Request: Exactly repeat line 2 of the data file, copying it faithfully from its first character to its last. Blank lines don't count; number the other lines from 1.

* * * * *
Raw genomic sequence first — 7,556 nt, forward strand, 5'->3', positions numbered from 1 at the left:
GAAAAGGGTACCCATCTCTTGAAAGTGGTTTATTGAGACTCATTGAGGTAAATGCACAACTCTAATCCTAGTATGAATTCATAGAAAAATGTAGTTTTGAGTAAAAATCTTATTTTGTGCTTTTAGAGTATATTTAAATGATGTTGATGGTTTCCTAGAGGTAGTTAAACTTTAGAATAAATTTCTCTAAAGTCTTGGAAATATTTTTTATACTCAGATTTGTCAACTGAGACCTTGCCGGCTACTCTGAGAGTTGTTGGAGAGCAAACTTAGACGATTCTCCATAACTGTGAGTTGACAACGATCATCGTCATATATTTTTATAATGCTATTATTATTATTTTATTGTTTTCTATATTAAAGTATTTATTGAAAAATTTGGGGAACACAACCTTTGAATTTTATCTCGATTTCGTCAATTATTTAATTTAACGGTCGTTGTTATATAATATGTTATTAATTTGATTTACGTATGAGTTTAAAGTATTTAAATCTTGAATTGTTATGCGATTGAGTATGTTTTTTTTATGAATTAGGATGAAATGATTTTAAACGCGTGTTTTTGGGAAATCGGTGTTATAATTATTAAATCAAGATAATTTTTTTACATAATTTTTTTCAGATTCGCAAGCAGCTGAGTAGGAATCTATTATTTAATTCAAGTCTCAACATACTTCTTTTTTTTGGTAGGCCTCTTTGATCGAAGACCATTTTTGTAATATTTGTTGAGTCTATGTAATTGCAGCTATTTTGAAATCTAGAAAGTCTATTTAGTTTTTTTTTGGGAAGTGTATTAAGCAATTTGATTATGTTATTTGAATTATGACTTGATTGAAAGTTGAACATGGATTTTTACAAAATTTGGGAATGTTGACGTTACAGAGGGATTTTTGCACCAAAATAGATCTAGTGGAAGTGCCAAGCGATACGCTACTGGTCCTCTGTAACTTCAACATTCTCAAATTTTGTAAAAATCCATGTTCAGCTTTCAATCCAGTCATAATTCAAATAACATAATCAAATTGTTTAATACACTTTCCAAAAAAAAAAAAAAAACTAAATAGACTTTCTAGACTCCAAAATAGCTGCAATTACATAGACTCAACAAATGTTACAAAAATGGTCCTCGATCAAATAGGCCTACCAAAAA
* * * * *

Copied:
GAAAAGGGTACCCATCTCTTGAAAGTGGTTTATTGAGACTCATTGAGGTAAATGCACAACTCTAATCCTAGTATGAATTCATAGAAAAATGTAGTTTTGAGTAAAAATCTTATTTTGTGCTTTTAGAGTATATTTAAATGATGTTGATGGTTTCCTAGAGGTAGTTAAACTTTAGAATAAATTTCTCTAAAGTCTTGGAAATATTTTTTATACTCAGATTTGTCAACTGAGACCTTGCCGGCTACTCTGAGAGTTGTTGGAGAGCAAACTTAGACGATTCTCCATAACTGTGAGTTGACAACGATCATCGTCATATATTTTTATAATGCTATTATTATTATTTTATTGTTTTCTATATTAAAGTATTTATTGAAAAATTTGGGGAACACAACCTTTGAATTTTATCTCGATTTCGTCAATTATTTAATTTAACGGTCGTTGTTATATAATATGTTATTAATTTGATTTACGTATGAGTTTAAAGTATTTAAATCTTGAATTGTTATGCGATTGAGTATGTTTTTTTTATGAATTAGGATGAAATGATTTTAAACGCGTGTTTTTGGGAAATCGGTGTTATAATTATTAAATCAAGATAATTTTTTTACATAATTTTTTTCAGATTCGCAAGCAGCTGAGTAGGAATCTATTATTTAATTCAAGTCTCAACATACTTCTTTTTTTTGGTAGGCCTCTTTGATCGAAGACCATTTTTGTAATATTTGTTGAGTCTATGTAATTGCAGCTATTTTGAAATCTAGAAAGTCTATTTAGTTTTTTTTTGGGAAGTGTATTAAGCAATTTGATTATGTTATTTGAATTATGACTTGATTGAAAGTTGAACATGGATTTTTACAAAATTTGGGAATGTTGACGTTACAGAGGGATTTTTGCACCAAAATAGATCTAGTGGAAGTGCCAAGCGATACGCTACTGGTCCTCTGTAACTTCAACATTCTCAAATTTTGTAAAAATCCATGTTCAGCTTTCAATCCAGTCATAATTCAAATAACATAATCAAATTGTTTAATACACTTTCCAAAAAAAAAAAAAAAACTAAATAGACTTTCTAGACTCCAAAATAGCTGCAATTACATAGACTCAACAAATGTTACAAAAATGGTCCTCGATCAAATAGGCCTACCAAAAA